In the reign of Emperor Wu of Han (140-87 BC) , the Music Conservatory was given a great deal of attention, and its work flourished.
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It collected folk songs from a wide area of China, including Zhao, Dai, Qin and Chu (corresponding to the modern Shaanxi, Shanxi, Hebei, Henan, Hubei, Hunan, Anhui and Jiangsu provinces). It also recruited dozens of the empire's leading literary figures, including Sima Xiangru, to create poems and fu verses, as well as songs, set to Music by Li Yannian. The latter came from a musical family in the Zhongshan region, and he was well versed in China's musical tradition. His younger sister, who was an accomplished dancer, became a favorite of Emperor Wu, and through her influence Li Yannian received the title Xielu Duwei. Although this was only a temporary promotion to a routine position, Li Yannian was able to exercise his musical talent to the full. Xielu meant the creation and performance of music. Li Yannian was adept at composing Music and revising new compositions. His works were referred to as "new sounds", "new sound tunes" or "new changed sounds".
From the time of Emperor Wu, the Music Conservatory grew by leaps and bounds. In its early days, it provided 70 boy and girl entertainers for imperial banquets, accompanied by an orchestra. But it was not long before it had a contingent of over 800. In 7 BC, the Music Conservatory was abolished, most of the personnel dismissed being singers and musicians from the regions, with the others allocated to Ya yue duties. The influence of the Music Conservatory was great for 200 years, especially in the 100 years which followed the reign of Emperor Wu, and Although the name of the Music Conservatory was not preserved, later generations had corresponding institutions, and called the types of songs which resembled those that the Music Conservatory had collected "Music Conservatory" songs.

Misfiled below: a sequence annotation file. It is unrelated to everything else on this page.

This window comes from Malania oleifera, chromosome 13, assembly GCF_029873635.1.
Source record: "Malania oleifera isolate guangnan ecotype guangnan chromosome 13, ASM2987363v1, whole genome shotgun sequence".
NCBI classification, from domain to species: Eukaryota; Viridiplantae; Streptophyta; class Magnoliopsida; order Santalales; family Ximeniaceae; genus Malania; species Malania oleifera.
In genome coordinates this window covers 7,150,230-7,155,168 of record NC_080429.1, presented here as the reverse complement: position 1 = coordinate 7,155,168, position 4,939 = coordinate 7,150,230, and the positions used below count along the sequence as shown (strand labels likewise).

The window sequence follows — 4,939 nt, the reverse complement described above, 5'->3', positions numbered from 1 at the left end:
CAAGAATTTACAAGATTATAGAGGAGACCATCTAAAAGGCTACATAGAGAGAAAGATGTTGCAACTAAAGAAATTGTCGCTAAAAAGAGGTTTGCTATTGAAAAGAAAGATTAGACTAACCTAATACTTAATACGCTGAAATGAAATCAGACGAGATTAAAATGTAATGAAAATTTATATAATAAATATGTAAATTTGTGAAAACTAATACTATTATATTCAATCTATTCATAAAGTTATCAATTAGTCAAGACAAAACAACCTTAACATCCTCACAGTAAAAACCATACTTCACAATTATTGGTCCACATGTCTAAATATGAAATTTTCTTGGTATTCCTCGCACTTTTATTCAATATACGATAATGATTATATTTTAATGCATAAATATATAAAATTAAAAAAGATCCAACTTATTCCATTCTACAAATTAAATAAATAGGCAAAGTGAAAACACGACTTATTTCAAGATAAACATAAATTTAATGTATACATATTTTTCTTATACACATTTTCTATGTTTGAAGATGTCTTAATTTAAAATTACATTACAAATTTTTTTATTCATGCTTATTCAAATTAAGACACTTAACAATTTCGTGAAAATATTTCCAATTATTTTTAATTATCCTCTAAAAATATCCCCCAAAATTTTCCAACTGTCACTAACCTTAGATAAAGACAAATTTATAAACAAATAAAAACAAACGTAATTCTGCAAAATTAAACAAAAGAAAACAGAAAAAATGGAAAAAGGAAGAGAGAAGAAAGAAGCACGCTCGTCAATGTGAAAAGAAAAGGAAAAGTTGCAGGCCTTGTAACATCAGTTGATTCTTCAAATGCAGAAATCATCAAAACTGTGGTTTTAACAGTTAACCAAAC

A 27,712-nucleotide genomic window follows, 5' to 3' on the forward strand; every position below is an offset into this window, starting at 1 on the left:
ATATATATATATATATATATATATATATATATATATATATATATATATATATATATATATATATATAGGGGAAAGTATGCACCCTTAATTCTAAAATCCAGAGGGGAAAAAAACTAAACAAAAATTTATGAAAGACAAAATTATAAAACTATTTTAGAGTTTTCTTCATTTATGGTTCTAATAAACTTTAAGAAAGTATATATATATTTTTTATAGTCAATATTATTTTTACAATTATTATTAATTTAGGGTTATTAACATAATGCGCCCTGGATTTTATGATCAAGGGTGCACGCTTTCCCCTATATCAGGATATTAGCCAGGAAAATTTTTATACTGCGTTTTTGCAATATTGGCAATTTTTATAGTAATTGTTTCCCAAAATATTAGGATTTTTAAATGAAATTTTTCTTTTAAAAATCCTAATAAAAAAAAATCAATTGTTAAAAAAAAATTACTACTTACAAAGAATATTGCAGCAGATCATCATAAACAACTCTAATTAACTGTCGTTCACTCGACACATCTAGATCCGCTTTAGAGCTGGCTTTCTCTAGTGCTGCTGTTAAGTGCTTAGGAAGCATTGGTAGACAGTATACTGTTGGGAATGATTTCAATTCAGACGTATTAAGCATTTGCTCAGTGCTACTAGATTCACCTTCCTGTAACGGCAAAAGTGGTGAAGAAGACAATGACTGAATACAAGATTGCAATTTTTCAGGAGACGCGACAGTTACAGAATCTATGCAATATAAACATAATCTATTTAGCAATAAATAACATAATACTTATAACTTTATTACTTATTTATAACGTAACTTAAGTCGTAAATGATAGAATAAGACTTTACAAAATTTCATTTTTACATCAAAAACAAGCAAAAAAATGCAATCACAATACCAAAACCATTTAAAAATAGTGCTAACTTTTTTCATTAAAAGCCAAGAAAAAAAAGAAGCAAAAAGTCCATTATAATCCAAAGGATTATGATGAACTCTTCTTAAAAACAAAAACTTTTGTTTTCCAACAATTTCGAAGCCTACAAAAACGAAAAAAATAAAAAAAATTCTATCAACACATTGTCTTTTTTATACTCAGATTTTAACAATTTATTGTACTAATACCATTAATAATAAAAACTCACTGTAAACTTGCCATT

The most famous form of songs collected by the Music Conservatory was called Xianghe ge. These were songs originally unaccompanied by music, and usually sung by one person, with others joining in as the song progressed. On this basis, string and reed instrument accompaniment was added. As these instruments often alternated with one another, the songs came to be known as Xianghe ge, signifying this fact. At that time, the orchestra consisted of zithers (qin, se and zheng), lutes (pipa), whistles(di), pan pipes (sheng) and flute (chi). To complete the ensemble, the singer would beat time on a drum. Some Xianghe ge would keep the same tune throughout; others were divided into two or more sections, called jie. As the structure of the Xianghe ge was comparatively grand, they were called Daqu, or "big tunes". Sometimes, there was an introductory part, called yan, and a concluding part, called qu or luan. This type of structure enabled the Music to express fairly complex contents and emotions. The Xianghe ge had several different kinds of clearly defined keys, and it was indicated which key the Music should be in. Although we know from pre-Qin instruments and written records that different tones were recognized in Chinese Music in ancient times, we do not know what they were called until the Xianghe ge appeared. The names of the five basic tones of the Xianghe ge were ping, qing, se, chu and ce. The first three were exclusively used in the Qingshang Music of the Jin Dynasty (265-420), being known as the "Three Qingshang Tones".
More about Chinese Music
- Daqu of Tang Dynasty
The form of Daqu which developed during the Tang Dynasty was linked to musical exchanges with other nationalities.
- Music Conservatory
In the reign of Emperor Wu of Han (140-87 BC) , the was given a great deal of attention, and its work flourished.
- Primitive Music
Primitive music was inseparably connected with dancing.
- Recital and Singing
The Ming and Qing dynasties saw an increasingly rich crop of dramatic recital and singing, and music, these being the two main forms of theatrical technique.
- Rite Music of Zhou
The Zhou Dynasty was the first dynasty to lay down rules of "rites" (sacrificial ceremonies, court protocol, etc.) and "music" (music and dancing which accompanied ceremony).
- Shang Dynasty Music
This period of history spans the Shang and Western Zhou dynasties, the Spring and Autumn and Warring States periods and up until the time the Qin Dynasty united China about 1,300 years.
- Sui and Tang Music
The ones which had a fairly great influence on later generations were the crooked-necked pipa and the bili, and the percussion instruments clappers, gongs and cymbals.
- Zaju and South Opera
Zaju first appeared in the Tang Dynasty.